Per diem work is becoming increasingly common among nurses and other healthcare professionals. But while the ability to work when, where, and however much you want is considered a big win for many, there are still a number of misconceptions that hold others back from making the jump, especially in terms of things like job stability and pay.
So then, is working per diem worth it? Contrary to popular belief, there are a ton of benefits to per diem work, including competitive pay rates, flexible schedules, training and continuing education opportunities, and career autonomy.
Below, we’re breaking down common myths and misconceptions about per diem healthcare work to shine a light on what it’s really like to work per diem instead of in a full-time nursing position. From pay to networking potential, here’s what you need to know.
1. Is Per Diem Work Financially Rewarding?
It’s a myth that you forego premium pay when you take on per diem work. In fact, hour-by-hour, many per diem healthcare professionals end up earning more than their full-time counterparts due to high demand and the ability for facilities to eliminate costs related to retirement funds and PTO. And although hours aren’t guaranteed, there are usually more than enough shifts available for professionals to enjoy a comfortable salary, plus additional financial benefits like higher pay for overtime and shift differentials and tax deductions for work-related expenses.
2. Do Per Diem Workers Get Benefits and Job Security?
You won’t get benefits in the traditional sense when you work per diem (such as retirement, paid vacation, and sick days), but there are still plenty of other benefits to be had – including flexible schedules, higher hourly rates, and the ability to diversify your skills and experience.
As for job security, many professionals find that per diem work allows them to establish relationships and develop skills that can be put to use for further career development. The more facilities you bring your talents to, the more opportunities you have to network and show off the value of what you bring to the table.
3. Can You Per Diem as a Full-Time Nurse?
Whether or not you can per diem as a full-time nurse is largely dependent on where you work, rather than the limitations of the industry itself. For those who want to tackle both types of positions, all it takes is a quick check-in with your facility’s policy handbook or HR department so that you know the rules and regulations related to taking on PRN shifts. And if you get the go-ahead, you’ll be able to multiply your hours and pay without giving up your full-time gig.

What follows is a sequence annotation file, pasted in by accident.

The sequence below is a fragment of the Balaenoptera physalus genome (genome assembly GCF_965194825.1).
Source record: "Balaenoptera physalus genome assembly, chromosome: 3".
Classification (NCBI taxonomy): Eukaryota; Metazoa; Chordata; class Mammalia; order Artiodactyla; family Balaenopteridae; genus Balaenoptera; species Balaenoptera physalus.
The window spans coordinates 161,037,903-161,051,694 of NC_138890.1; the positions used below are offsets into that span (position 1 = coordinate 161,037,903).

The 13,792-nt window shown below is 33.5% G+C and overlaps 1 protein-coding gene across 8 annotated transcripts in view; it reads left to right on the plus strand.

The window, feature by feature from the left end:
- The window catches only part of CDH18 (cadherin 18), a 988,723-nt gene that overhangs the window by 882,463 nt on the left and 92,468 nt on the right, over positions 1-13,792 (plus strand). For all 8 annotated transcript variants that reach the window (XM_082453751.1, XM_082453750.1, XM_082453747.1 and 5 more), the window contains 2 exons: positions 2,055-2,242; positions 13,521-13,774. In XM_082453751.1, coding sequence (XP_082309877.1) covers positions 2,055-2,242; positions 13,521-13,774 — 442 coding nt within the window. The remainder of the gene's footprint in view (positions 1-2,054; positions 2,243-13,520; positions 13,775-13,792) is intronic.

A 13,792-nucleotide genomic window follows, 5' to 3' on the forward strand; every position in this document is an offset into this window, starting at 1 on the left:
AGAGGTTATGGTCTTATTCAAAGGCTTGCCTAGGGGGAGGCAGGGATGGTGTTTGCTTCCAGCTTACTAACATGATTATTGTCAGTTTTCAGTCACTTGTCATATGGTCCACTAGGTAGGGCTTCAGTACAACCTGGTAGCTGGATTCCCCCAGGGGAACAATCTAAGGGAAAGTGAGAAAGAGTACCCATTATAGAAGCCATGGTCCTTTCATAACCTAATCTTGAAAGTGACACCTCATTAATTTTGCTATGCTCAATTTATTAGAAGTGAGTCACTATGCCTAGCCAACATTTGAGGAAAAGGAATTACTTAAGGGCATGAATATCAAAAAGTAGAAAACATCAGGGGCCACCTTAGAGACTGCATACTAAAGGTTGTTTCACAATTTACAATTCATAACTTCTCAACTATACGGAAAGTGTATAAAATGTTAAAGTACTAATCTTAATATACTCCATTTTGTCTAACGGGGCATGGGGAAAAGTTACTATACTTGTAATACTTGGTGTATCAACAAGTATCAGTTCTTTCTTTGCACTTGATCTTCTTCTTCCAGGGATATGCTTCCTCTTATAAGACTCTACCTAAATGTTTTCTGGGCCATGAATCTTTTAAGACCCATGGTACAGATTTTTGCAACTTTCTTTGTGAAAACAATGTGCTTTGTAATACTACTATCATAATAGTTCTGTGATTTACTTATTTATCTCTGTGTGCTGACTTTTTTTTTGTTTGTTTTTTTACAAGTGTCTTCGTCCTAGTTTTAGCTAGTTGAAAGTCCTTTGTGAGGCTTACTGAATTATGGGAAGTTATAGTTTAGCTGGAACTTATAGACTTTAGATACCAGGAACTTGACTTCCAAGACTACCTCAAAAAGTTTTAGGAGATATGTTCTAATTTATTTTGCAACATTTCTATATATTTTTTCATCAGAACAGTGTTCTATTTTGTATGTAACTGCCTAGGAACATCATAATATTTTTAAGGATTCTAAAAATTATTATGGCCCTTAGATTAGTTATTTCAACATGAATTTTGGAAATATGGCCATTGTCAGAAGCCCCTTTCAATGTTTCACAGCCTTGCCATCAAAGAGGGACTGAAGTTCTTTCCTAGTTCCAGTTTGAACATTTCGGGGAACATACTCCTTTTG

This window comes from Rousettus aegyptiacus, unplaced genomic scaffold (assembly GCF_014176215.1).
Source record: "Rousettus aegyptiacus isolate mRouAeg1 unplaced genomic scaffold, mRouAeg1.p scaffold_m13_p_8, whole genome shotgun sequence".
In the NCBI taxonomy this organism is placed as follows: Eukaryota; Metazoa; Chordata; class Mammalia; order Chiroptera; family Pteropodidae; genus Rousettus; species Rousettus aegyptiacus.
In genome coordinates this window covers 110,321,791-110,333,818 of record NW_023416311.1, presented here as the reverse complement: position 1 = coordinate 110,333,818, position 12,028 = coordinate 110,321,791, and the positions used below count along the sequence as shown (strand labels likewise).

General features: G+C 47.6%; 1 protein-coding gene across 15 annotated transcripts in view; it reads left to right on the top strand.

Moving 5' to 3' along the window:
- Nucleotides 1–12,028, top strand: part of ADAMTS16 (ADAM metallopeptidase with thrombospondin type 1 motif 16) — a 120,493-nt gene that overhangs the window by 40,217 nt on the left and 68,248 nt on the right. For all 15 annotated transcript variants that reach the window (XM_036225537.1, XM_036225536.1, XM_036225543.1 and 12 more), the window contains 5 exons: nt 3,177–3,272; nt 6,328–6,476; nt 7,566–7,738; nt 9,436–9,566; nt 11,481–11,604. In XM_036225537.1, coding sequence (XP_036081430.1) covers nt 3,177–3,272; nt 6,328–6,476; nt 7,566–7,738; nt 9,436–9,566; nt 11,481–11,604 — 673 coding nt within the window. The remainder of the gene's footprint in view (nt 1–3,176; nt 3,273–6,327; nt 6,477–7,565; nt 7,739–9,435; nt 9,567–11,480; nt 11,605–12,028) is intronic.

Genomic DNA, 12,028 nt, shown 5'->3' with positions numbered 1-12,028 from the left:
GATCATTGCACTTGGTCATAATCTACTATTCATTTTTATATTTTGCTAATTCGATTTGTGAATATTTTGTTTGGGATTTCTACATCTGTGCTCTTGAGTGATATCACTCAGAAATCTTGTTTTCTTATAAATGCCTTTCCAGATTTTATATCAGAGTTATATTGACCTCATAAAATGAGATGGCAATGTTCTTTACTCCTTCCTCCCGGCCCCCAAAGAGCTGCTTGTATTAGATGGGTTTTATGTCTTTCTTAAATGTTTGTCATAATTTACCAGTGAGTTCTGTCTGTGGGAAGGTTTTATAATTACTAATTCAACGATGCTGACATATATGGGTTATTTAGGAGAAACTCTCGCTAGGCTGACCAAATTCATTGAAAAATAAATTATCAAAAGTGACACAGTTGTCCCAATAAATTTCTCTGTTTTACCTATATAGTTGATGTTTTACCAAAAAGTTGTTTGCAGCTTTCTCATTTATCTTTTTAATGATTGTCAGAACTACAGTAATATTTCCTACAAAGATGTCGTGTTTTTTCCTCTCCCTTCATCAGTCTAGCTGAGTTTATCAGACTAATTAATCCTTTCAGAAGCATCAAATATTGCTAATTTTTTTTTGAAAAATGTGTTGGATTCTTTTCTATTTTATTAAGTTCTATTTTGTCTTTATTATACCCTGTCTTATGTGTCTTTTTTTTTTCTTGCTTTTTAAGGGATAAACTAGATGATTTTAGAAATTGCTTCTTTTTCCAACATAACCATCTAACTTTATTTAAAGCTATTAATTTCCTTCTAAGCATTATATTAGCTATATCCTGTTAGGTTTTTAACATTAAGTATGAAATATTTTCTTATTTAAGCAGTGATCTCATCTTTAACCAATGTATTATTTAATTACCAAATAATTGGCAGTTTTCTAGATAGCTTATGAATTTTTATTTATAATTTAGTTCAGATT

4. Per Diem vs. Part Time: Are They Really That Different?
It makes sense to get confused by these two terms, but working per diem is actually quite different than working part time. Part-time employees are still employees after all, which means they have to commit themselves to a certain facility for a certain number of hours per week. They are also locked into a contract that may place additional restrictions on their time (for example, on-call requirements) and potential for increased pay and benefits.
Per diem nurses, on the other hand, have a lot more control over their careers, incomes, and schedules. There are no complex contracts to navigate and no minimum hours to meet. And if a facility isn’t a right fit, there’s no need to quit either – just don’t sign up for another shift.
Per diem vs. on-call is another key distinction worth noting here. While on-call nurses must hold availability for emergency coverage when regular staff members are unavailable, per diem professionals work as-needed, and are free to fill staffing gaps at their own convenience.
5. How Many Hours is Per Diem?
Myth: Not enough hours.
Truth: It varies greatly.
It’s true that there are no set hours as a PRN nurse, but per diem healthcare staff is in high demand throughout most of the country and many professionals have the ability to pick and choose their hours, working just a few hours or 40 hours or more. Ultimately, it’s more helpful to think of per diem hours in terms of flexibility instead of guarantees. Healthcare professionals who want to work part-time or engage in other commitments are able to do so, and those who want to work a full schedule generally have no trouble filling up their time.
Is Working Per Diem Worth It? Yes!
The facts around per diem healthcare work make it clear that there’s a lot to be gained from taking on these kinds of jobs. This is particularly true for healthcare professionals who are struggling with the burnout or lack of work-life balance that tends to come with full-time nursing.
If you’re ready to explore the benefits of PRN work firsthand, check out per diem healthcare jobs in your area to see what opportunities are available and to start signing up for open shifts.